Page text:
Justice Department files brief urging no bail for poor people

The Department of Justice filed a friend of the court brief in the case of an indigent Georgia man who spent six days in jail for public intoxication because he couldn't afford bail.  The DoJ believes that all poor people should be allowed release on their own personal recognizance if they can't afford the bail.

NBC News:

Justice Department's civil rights lawyers said in their brief that courts must consider a person's indigence and look at other ways of guaranteeing an appearance in court.

"Fixed bail schedules that allow for the pretrial release of only those who can play, without accounting for the ability to pay," the government said, "unlawfully discriminate based on indigence."

A federal judge in January ruled in Walker's favor, ordering the city to let those arrested on misdemeanor offenses be released on their own recognizance and to make other changes in its post-arrest procedures.

In appealing that order, the city said the preset amounts of the city's bail schedule are tied to the seriousness of each offense and are specifically allowed under Georgia law.

Related: Reformers Seek to Undo Growth of New 'Debtors' Prisons'

"A system of unsecured recognizance bonds," the city said in its appeal," greatly reduces the incentive for defendants to appear."

The city is supported by the Georgia Sheriff's Association and by a group representing the nation's bail bondsmen. They argue that the Constitution does not guarantee bail, it only bans excessive bail.

"It thus simply cannot be that any defendant arrested for any crime must be immediately released based on a bare assertion of indigence," the group said in its court filing.

Barry J. Pollack, president of the National Association of Criminal Defense lawyers, said Friday said he applauded the Justice Department's for making "critically important arguments."

Bail is meant to ensure the appearance of a defendant in court.  But it also has the practical effect of taking someone off the streets who may be a danger to others.  That apparently is not a criterion for releasing a prisoner, although you would think a serial killer or someone arrested for murder for hire would be an exception.

But what about a gang-banger who can prove no income and is arrested on drug or weapons charges?  Ostensibly, he would be able to walk out of the courthouse a free man in the afternoon and participate in a drive-by shooting that evening. 

I can see the idea of no bail for all defendants – rich or poor in many misdemeanor cases.  But great care should be taken when adopting new rules on bail when it comes to serious felonies.  Put bluntly, I don't trust the do-gooders to get it right, and we're liable to see many defendants who belong in jail released unnecessarily.

The Department of Justice filed a friend of the court brief in the case of an indigent Georgia man who spent six days in jail for public intoxication because he couldn't afford bail.  The DoJ believes that all poor people should be allowed release on their own personal recognizance if they can't afford the bail.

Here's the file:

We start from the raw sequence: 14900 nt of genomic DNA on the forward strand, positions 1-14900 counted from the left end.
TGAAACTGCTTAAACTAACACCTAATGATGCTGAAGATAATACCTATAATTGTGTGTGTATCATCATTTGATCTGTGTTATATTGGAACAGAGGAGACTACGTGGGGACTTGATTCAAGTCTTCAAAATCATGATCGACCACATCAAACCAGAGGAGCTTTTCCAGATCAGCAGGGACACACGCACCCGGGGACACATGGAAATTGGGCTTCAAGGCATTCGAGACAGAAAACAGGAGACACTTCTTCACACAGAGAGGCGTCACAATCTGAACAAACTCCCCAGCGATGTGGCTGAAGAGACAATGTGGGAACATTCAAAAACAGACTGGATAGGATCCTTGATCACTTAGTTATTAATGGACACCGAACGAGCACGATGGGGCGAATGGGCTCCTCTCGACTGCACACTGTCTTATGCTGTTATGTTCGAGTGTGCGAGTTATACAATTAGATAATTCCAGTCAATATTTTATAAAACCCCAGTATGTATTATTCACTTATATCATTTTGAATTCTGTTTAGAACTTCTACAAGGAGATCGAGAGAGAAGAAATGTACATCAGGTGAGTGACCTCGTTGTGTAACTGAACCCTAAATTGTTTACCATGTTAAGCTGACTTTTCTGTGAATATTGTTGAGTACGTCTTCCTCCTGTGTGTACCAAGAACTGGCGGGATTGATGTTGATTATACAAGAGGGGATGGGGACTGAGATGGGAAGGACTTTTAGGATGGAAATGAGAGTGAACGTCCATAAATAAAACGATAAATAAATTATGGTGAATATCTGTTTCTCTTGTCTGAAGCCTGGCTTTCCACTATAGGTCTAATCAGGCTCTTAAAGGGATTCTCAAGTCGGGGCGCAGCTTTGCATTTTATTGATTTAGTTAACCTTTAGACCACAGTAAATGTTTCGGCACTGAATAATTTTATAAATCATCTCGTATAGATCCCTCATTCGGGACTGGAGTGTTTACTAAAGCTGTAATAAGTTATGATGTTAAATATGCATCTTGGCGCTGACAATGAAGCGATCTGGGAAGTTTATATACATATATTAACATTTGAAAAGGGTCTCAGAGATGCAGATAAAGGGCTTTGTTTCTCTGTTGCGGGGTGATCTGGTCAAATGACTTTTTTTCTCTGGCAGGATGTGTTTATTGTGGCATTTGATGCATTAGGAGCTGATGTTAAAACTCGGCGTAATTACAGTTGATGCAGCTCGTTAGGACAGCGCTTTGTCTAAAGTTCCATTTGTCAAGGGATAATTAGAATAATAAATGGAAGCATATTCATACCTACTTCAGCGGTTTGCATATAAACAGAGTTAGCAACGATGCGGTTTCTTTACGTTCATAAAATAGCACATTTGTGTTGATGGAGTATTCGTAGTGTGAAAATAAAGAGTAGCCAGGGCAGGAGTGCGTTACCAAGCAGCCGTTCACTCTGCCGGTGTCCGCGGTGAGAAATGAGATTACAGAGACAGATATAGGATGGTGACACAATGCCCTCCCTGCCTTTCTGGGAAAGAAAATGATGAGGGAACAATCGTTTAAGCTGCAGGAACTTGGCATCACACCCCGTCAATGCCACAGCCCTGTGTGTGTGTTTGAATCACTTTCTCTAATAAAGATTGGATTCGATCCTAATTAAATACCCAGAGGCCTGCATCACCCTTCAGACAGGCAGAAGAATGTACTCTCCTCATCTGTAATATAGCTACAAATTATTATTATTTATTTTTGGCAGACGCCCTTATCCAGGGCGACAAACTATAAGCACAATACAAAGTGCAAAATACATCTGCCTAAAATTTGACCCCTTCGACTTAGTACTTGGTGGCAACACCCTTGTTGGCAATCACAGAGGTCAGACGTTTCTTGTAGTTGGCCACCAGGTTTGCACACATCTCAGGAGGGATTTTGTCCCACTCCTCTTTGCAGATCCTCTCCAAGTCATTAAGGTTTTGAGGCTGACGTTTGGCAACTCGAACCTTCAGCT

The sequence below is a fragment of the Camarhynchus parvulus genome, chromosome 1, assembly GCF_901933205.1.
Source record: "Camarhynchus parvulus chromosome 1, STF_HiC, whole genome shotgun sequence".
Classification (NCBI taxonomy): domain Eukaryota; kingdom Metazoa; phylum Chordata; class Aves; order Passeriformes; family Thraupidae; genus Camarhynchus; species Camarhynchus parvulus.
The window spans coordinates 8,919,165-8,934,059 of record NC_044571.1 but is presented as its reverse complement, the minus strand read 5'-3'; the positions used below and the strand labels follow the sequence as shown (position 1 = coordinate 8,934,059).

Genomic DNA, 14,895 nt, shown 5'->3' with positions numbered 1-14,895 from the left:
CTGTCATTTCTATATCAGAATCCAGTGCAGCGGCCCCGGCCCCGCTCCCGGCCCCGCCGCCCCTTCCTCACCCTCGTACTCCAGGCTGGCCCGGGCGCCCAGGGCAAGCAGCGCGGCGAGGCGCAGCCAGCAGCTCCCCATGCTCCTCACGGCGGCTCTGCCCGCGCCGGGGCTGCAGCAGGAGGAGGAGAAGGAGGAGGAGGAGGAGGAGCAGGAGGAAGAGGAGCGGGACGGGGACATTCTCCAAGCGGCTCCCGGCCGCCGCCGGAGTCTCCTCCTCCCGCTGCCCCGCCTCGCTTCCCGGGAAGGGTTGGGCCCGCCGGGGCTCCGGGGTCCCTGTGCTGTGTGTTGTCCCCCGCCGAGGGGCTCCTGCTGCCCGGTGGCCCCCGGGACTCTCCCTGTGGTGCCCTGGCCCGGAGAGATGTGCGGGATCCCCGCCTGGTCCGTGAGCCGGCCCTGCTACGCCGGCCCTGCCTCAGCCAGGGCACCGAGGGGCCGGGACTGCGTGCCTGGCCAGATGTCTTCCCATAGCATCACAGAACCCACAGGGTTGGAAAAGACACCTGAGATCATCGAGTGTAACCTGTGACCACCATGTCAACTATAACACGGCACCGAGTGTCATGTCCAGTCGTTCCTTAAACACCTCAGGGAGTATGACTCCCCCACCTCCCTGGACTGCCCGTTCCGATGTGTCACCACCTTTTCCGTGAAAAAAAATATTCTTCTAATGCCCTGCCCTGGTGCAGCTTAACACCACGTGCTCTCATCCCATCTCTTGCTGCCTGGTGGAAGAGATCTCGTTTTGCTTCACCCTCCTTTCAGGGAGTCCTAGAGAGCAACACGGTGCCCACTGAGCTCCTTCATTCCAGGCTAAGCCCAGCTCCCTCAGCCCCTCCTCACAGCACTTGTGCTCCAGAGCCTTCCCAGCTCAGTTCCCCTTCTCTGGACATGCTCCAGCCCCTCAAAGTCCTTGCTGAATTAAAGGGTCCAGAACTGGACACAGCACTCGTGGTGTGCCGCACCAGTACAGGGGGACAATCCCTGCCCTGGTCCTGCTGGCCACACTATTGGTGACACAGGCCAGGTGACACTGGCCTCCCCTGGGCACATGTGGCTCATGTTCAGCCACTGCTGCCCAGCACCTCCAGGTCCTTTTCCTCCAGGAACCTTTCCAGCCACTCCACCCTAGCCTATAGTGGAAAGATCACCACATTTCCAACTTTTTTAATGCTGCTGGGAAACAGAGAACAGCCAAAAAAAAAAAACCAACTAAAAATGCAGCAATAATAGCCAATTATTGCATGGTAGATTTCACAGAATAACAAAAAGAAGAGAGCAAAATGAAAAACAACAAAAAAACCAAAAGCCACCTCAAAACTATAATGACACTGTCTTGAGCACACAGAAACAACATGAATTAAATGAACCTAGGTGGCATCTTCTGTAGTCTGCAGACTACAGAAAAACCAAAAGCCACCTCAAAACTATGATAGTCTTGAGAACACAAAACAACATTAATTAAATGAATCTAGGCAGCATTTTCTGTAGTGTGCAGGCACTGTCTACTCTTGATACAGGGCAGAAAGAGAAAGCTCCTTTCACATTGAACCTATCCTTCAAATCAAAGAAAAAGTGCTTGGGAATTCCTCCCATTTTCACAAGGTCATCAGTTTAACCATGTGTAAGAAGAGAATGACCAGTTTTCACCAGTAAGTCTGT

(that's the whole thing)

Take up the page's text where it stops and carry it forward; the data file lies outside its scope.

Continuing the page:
NBC News:

Justice Department's civil rights lawyers said in their brief that courts must consider a person's indigence and look at other ways of guaranteeing an appearance in court.

"Fixed bail schedules that allow for the pretrial release of only those who can play, without accounting for the ability to pay," the government said, "unlawfully discriminate based on indigence."

A federal judge in January ruled in Walker's favor, ordering the city to let those arrested on misdemeanor offenses be released on their own recognizance and to make other changes in its post-arrest procedures.

In appealing that order, the city said the preset amounts of the city's bail schedule are tied to the seriousness of each offense and are specifically allowed under Georgia law.

Related: Reformers Seek to Undo Growth of New 'Debtors' Prisons'

"A system of unsecured recognizance bonds," the city said in its appeal," greatly reduces the incentive for defendants to appear."

The city is supported by the Georgia Sheriff's Association and by a group representing the nation's bail bondsmen. They argue that the Constitution does not guarantee bail, it only bans excessive bail.

"It thus simply cannot be that any defendant arrested for any crime must be immediately released based on a bare assertion of indigence," the group said in its court filing.

Barry J. Pollack, president of the National Association of Criminal Defense lawyers, said Friday said he applauded the Justice Department's for making "critically important arguments."

Bail is meant to ensure the appearance of a defendant in court.  But it also has the practical effect of taking someone off the streets who may be a danger to others.  That apparently is not a criterion for releasing a prisoner, although you would think a serial killer or someone arrested for murder for hire would be an exception.

But what about a gang-banger who can prove no income and is arrested on drug or weapons charges?  Ostensibly, he would be able to walk out of the courthouse a free man in the afternoon and participate in a drive-by shooting that evening. 

I can see the idea of no bail for all defendants – rich or poor in many misdemeanor cases.  But great care should be taken when adopting new rules on bail when it comes to serious felonies.  Put bluntly, I don't trust the do-gooders to get it right, and we're liable to see many defendants who belong in jail released unnecessarily.